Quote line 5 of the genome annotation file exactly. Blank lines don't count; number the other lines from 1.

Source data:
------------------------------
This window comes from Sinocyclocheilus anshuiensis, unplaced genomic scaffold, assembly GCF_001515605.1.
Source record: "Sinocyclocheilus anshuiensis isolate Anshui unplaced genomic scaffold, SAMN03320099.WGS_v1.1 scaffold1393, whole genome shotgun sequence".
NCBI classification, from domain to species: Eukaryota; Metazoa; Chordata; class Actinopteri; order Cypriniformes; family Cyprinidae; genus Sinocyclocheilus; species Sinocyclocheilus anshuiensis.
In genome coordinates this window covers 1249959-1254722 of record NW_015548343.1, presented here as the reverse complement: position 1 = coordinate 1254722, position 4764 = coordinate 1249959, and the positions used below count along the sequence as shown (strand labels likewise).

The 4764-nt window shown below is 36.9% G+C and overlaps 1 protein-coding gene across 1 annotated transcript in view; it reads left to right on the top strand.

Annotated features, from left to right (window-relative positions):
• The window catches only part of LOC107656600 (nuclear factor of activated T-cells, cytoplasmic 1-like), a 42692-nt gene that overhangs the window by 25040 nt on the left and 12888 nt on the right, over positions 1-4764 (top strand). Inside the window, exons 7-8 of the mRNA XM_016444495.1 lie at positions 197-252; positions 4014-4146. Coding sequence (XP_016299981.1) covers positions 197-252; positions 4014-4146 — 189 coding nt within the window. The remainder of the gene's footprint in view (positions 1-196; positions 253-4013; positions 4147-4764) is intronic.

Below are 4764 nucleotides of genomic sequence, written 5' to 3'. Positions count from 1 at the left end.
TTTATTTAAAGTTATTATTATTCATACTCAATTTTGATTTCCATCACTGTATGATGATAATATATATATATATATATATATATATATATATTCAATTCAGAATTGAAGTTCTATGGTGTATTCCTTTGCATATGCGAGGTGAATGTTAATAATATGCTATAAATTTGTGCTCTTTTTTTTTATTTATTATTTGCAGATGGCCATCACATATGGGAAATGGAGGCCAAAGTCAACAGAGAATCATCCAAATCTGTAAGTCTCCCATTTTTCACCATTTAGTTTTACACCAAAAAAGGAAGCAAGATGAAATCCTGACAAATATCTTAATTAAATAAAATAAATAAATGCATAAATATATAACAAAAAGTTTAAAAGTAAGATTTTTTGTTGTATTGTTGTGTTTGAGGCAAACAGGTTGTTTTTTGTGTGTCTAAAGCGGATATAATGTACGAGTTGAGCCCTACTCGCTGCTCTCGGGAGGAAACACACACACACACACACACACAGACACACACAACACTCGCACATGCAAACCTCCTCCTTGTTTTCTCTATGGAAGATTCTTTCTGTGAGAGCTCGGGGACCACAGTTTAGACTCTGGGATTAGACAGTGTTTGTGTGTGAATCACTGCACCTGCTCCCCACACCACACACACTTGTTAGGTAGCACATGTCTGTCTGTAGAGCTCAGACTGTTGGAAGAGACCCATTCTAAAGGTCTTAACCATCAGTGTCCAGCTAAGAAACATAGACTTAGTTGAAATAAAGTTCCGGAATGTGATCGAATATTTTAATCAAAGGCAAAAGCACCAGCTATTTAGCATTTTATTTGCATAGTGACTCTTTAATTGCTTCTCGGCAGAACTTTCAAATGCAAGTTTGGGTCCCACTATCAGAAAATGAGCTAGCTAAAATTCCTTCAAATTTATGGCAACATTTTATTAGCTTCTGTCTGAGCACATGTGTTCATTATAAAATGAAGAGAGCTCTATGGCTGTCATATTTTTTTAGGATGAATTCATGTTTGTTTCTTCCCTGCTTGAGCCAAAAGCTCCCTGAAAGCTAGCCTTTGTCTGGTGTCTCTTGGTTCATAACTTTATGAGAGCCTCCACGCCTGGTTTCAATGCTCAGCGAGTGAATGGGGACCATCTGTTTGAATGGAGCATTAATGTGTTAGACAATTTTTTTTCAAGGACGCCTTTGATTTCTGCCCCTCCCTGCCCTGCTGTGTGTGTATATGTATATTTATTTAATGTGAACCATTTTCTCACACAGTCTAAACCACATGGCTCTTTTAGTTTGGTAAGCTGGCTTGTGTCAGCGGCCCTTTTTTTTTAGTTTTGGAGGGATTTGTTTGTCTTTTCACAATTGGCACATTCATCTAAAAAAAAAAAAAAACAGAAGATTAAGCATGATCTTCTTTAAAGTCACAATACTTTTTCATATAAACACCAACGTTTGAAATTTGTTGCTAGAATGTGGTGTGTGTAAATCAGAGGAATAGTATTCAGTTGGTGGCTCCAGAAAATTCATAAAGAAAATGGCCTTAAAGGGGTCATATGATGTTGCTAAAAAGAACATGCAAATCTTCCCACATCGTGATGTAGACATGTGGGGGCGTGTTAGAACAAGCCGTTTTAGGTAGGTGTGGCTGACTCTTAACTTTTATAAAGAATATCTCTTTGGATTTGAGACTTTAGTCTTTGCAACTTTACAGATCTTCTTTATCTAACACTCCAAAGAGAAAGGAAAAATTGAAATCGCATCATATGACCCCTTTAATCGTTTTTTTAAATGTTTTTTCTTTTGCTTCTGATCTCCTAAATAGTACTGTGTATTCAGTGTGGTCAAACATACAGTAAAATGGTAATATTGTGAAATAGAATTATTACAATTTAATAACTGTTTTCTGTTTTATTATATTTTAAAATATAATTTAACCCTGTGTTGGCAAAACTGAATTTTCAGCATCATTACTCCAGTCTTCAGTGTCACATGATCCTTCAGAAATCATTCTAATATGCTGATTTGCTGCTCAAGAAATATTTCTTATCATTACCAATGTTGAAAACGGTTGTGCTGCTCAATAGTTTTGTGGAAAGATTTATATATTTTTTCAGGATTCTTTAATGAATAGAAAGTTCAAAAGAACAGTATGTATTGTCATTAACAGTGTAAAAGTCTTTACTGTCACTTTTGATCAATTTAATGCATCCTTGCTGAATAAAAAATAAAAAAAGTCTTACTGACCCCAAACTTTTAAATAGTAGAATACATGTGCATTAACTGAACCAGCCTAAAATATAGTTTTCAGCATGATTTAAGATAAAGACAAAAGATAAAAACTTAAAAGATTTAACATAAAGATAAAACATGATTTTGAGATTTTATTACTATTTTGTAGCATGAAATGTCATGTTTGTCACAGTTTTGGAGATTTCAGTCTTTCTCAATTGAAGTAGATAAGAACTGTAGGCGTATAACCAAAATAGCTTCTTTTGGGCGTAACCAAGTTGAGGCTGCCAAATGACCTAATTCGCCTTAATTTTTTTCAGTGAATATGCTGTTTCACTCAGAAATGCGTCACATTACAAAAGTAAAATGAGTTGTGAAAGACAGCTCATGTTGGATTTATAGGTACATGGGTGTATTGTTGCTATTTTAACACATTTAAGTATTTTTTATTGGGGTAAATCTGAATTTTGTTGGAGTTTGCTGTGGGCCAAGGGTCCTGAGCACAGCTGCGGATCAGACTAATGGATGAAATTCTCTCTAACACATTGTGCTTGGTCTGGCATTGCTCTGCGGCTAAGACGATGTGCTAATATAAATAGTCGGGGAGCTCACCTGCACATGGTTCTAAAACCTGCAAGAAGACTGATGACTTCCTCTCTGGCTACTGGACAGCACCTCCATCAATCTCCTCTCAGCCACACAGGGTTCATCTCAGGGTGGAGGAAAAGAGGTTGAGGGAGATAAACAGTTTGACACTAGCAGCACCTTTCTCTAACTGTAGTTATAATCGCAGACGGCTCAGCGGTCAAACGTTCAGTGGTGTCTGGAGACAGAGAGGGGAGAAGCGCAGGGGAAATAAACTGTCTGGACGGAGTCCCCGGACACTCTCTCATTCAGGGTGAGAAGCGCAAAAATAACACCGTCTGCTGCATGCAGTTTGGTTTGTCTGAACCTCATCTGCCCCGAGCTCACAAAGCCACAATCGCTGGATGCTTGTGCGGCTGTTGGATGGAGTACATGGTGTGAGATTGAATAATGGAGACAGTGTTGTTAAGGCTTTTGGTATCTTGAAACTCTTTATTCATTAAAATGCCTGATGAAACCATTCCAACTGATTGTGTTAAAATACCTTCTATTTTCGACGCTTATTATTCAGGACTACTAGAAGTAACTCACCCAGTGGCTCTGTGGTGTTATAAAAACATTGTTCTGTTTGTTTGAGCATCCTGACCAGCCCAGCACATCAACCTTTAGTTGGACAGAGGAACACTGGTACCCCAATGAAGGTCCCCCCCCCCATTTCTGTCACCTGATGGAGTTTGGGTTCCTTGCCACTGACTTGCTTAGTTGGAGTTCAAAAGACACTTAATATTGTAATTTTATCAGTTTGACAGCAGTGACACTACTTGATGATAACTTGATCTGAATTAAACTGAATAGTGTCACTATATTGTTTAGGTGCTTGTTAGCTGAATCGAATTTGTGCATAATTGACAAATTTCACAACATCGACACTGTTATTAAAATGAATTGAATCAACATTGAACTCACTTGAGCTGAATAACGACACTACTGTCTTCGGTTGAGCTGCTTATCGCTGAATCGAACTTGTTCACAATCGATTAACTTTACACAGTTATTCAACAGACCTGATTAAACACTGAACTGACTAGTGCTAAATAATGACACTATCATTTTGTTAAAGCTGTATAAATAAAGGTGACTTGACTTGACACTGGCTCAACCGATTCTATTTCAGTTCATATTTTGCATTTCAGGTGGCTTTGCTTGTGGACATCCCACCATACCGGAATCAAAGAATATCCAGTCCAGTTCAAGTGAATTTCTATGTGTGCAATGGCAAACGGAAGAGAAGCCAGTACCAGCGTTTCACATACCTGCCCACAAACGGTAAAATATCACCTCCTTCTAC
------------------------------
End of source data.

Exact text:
The 4764-nt window shown below is 36.9% G+C and overlaps 1 protein-coding gene across 1 annotated transcript in view; it reads left to right on the top strand.